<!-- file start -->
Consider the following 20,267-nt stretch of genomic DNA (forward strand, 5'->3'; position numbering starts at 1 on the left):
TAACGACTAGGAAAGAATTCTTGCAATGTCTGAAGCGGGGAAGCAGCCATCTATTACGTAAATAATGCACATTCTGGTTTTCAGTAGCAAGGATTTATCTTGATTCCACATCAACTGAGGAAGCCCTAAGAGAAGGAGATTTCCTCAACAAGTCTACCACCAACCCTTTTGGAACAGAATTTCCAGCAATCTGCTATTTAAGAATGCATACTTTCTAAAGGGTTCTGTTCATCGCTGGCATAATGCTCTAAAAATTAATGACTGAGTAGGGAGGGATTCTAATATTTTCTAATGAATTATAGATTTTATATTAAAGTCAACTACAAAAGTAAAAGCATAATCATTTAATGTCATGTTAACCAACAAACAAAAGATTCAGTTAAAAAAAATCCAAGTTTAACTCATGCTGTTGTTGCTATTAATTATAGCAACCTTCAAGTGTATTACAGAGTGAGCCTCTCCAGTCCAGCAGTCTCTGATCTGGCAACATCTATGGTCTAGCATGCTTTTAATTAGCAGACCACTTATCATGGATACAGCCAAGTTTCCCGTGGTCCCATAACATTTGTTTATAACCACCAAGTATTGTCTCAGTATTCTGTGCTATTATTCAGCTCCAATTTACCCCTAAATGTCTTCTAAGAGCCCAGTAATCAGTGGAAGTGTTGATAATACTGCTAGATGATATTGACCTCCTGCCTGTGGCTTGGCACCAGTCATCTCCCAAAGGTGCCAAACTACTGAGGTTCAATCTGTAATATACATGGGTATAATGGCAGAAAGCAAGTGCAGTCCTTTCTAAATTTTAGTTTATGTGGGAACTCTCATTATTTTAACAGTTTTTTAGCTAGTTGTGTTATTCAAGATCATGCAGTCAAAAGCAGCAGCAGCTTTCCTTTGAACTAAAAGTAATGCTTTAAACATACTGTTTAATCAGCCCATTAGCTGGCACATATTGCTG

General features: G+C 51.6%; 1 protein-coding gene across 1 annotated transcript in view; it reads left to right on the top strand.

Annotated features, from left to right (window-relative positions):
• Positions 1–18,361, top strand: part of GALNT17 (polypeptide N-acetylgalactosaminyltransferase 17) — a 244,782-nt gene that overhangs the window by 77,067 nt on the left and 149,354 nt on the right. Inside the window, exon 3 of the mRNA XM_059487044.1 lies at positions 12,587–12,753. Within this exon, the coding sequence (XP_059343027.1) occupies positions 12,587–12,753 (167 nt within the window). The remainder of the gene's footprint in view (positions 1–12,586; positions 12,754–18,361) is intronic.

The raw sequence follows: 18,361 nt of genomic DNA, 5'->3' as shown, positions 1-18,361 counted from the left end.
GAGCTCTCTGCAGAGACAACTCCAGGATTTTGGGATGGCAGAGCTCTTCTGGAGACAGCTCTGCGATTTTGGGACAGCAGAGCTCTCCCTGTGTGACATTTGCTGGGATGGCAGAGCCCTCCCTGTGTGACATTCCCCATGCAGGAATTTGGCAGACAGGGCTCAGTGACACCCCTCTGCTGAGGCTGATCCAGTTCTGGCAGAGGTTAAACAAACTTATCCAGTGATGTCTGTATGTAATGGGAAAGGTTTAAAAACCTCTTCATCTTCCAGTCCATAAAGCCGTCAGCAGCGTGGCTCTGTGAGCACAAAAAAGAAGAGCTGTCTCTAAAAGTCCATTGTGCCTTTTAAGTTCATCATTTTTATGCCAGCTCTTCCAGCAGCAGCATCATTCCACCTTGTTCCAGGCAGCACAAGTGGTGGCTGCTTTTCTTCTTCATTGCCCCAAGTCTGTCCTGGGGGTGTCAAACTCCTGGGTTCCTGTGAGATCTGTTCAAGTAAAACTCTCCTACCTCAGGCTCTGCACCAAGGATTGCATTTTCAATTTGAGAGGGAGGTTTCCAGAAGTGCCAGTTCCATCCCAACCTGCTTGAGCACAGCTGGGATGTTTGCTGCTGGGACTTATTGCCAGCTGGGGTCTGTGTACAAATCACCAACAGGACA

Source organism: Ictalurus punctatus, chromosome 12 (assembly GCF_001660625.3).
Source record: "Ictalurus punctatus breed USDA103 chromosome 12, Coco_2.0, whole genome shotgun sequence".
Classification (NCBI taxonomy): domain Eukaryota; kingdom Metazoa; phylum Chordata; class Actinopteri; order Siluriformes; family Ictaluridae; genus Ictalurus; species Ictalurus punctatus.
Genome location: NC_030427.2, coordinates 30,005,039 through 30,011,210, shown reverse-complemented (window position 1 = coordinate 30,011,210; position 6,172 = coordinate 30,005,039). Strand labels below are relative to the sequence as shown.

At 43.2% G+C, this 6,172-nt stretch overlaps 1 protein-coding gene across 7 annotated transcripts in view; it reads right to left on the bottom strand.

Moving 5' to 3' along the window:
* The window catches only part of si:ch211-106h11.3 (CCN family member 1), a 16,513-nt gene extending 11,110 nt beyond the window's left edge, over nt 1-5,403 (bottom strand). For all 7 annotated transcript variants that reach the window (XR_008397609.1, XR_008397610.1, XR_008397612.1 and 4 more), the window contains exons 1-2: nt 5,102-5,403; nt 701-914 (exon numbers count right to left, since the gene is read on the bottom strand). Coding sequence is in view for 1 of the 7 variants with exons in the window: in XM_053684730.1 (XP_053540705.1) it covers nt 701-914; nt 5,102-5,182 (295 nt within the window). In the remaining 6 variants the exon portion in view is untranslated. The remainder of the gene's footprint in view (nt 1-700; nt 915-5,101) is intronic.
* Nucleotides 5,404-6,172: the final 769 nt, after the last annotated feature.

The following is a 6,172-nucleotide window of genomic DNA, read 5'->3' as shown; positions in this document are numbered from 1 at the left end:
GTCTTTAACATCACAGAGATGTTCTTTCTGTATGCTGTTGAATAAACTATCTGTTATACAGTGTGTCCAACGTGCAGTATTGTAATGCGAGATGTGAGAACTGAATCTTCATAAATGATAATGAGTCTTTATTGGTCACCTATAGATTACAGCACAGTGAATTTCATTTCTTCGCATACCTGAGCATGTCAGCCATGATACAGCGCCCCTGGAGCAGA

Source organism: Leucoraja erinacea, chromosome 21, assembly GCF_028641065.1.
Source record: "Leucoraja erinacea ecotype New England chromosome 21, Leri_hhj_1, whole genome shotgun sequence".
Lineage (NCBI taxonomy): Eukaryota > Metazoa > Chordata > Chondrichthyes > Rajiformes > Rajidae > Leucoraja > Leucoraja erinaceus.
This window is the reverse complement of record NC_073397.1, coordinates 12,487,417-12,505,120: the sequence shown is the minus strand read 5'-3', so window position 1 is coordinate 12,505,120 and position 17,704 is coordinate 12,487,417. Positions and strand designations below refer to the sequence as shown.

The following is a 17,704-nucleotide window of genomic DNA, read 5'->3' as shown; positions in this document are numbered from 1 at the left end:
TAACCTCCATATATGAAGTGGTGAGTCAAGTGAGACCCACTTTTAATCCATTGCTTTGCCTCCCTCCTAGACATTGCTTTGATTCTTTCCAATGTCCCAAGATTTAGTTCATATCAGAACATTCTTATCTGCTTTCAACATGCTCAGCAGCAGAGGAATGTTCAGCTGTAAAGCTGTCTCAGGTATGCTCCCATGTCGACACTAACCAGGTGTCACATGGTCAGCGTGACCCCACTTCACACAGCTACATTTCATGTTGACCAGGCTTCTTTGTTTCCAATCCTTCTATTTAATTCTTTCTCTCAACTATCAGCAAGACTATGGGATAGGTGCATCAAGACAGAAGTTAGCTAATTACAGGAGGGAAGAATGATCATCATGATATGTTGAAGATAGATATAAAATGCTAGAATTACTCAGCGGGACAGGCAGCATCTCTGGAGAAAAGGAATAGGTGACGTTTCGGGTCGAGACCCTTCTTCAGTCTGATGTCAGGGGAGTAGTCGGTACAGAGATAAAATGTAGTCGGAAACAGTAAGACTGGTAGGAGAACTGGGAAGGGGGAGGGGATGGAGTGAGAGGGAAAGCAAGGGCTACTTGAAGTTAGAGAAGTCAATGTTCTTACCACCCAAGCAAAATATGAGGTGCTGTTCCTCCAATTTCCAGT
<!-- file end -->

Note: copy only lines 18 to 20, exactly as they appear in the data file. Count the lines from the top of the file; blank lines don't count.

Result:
Source organism: Leucoraja erinacea, chromosome 21, assembly GCF_028641065.1.
Source record: "Leucoraja erinacea ecotype New England chromosome 21, Leri_hhj_1, whole genome shotgun sequence".
Lineage (NCBI taxonomy): Eukaryota > Metazoa > Chordata > Chondrichthyes > Rajiformes > Rajidae > Leucoraja > Leucoraja erinaceus.